February 27, 1996 12:00 PM PST
Oracle gets NC religion
Less than three years after an all-out Oracle campaign to evangelize interactive television--remember interactive television?--Oracle has refocused on the Network Computer (NC), an example of a new kind of low-cost Internet terminal device that Ellison and others believe will offer an alternative to PCs for many users.
"We've recast all of our efforts in interactive television for the Web," Ellison said yesterday at the Oracle Developer Conference in San Francisco. "I believe there will be more NCs sold by the year 2000 than PCs," he added. By Ellison's estimate, that would be more than 100 million NCs in homes, schools, and businesses.
Ellison also demonstrated a protoype of the NC for the first time to an American audience, showing how the NC could send and receive email, do most basic application tasks, surf the Web, and provide real-time video and audio streams--all this for less than $500.
Oracle is not going to sell the NC. Oracle is going to establish a hardware reference design for hardware manufacturers, and they're going to make NCs based on Oracle's directions. No one stood up yesterday with Ellison to say they are going to build them, but at least five major manufacturers will do so by April, Ellison said. And some of them will actually be shipping machines by September, Ellison said.
Ellison did give a hint of who they might be: "Make a list of the top ten computer producers. Assume we have half of them [working with us on the NC]."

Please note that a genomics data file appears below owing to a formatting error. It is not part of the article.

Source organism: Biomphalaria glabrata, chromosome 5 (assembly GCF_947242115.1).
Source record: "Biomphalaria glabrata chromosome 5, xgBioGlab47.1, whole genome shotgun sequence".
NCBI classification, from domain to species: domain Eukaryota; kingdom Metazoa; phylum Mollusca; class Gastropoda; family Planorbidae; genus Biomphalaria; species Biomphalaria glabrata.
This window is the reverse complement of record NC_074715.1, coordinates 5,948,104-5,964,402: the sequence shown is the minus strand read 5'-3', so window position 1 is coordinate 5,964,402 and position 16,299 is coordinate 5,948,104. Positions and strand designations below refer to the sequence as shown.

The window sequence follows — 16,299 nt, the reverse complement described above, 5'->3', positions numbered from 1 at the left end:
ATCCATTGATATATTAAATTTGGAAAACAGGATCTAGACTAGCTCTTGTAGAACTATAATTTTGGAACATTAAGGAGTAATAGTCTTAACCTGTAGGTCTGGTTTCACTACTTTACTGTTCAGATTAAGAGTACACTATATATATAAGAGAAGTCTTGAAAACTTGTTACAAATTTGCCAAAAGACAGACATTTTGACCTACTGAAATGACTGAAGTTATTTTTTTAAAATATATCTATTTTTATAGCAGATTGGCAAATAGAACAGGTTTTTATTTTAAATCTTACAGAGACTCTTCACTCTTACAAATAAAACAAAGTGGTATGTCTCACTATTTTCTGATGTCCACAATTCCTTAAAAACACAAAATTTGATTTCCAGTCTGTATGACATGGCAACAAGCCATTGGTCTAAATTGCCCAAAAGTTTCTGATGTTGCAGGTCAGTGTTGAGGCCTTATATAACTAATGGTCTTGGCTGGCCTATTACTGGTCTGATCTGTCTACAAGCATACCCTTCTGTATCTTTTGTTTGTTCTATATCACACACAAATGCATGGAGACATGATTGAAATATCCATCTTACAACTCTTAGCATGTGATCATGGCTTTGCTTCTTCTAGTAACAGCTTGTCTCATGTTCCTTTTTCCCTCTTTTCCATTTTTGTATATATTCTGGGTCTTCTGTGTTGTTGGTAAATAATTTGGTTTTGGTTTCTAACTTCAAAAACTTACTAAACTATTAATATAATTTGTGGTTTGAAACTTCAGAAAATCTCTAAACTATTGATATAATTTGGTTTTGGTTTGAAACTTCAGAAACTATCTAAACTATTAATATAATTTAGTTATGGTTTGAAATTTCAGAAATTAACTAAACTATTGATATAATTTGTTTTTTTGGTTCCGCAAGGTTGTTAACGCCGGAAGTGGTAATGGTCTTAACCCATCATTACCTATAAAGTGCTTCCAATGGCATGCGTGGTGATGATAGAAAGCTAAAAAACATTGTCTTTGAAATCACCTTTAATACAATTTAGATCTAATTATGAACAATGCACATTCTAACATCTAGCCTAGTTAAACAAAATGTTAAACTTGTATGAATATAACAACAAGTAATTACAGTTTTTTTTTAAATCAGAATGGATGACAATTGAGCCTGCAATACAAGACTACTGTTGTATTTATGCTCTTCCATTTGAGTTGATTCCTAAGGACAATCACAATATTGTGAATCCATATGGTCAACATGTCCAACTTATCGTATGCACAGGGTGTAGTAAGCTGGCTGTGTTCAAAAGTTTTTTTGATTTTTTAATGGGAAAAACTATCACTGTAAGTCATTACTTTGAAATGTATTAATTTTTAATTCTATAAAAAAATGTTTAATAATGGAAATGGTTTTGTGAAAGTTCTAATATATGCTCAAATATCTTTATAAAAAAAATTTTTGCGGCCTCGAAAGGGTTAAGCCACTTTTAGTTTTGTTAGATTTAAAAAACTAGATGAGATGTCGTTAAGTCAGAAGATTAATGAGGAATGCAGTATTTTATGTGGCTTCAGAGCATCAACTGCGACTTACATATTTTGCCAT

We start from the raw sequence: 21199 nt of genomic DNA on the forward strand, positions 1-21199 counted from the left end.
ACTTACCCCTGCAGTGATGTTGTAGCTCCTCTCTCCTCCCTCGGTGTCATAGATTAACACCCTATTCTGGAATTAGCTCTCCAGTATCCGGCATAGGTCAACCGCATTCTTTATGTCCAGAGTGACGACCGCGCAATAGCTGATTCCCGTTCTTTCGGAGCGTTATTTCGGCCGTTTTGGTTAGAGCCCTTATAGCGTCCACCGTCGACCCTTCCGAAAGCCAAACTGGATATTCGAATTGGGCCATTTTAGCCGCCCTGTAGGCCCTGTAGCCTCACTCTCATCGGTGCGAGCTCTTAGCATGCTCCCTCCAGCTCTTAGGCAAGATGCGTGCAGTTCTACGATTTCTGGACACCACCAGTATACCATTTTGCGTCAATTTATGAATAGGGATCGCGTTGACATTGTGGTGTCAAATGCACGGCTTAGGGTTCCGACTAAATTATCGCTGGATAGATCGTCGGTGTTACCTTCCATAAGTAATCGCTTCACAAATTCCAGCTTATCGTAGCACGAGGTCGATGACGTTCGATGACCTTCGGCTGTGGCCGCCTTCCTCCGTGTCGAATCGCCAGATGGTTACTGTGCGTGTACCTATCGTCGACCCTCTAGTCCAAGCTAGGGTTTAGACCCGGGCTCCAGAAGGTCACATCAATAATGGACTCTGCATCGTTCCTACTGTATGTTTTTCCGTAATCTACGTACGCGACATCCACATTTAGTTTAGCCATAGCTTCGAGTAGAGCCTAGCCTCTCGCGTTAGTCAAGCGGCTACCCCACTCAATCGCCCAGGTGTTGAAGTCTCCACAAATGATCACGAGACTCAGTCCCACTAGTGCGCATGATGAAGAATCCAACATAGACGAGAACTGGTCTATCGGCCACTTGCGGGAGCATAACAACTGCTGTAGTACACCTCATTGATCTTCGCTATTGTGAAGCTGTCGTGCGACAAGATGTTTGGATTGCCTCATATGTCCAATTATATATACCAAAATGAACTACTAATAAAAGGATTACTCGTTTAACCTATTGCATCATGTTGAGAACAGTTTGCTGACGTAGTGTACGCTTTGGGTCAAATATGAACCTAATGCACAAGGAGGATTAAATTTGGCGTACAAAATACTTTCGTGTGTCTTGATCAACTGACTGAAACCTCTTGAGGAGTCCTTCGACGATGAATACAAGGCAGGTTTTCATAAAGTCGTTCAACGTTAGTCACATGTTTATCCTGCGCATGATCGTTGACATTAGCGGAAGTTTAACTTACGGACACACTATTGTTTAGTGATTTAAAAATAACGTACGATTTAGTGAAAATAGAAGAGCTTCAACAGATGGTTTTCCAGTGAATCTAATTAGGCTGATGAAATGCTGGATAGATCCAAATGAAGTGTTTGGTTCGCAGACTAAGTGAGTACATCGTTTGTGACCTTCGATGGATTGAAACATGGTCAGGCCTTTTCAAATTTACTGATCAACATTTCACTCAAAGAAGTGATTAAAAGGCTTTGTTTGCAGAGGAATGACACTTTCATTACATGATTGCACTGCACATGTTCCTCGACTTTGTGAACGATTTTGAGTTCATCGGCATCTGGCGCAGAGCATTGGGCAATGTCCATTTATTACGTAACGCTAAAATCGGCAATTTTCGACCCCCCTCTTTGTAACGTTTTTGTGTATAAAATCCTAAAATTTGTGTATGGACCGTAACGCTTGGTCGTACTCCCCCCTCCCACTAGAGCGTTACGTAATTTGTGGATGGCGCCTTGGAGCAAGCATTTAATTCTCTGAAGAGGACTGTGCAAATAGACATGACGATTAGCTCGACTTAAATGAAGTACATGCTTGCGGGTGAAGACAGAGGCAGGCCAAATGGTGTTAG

Those so-far unnamed manufacturers will ship devices built around either a 100-MHz Intel Pentium microprocessor or an ARM processor, Ellison said. Those same manufacturers will also ship different models of the NC, including desktop, laptop, telephone, set-top, personal digital assistant, and pager models. And they will price them from about $495 to $995, Ellison said. The machines will come with keyboards and mice but no hard drives. Users of the desktop model could hook it up to a computer monitor or a TV, as the pocketbook demands.
As for Oracle, it will license the 300K, Posix-compliant NC operating system and a Java-based suite of basic applications called JavaWorks to those manufacturers. JavaWorks will include a word processor, a spreadsheet, and a scheduler. The apps will be able to read and write Microsoft Word, Excel, and PowerPoint files and will provide an alternative to Microsoft Office, which Ellison characterized as bloated and irrelevant to most user's needs.
Oracle also plans that the explosion of the NC market will help it sell lots more of its database software including the Universal Server, which shipped yesterday and lets database developers store any kind of information: traditional relational tables, graphics, video, text, audio, whatever.
Ellison is confident about there being lots of NCs everywhere because lots of people will get one without buying anything. Instead, he said, Internet service providers and telephone companies will give them away. Ellison didn't name anyone, but in fact AT&T has already expressed interest.
"The price of [Internet access] service could incorporate a [Network Computer]," said John C. Petrillo, executive vice president of Strategy and New Offer Development at AT&T. "We haven't made any decision on that. But we're looking into that." AT&T is planning to launch a dial-up Net access business in March.
By the way, Oracle is not the only one whose interactive television experience led to Internet products instead of movies on demand. Sun Microsystems' Java programming language began as an interactive television project, code-named Oak.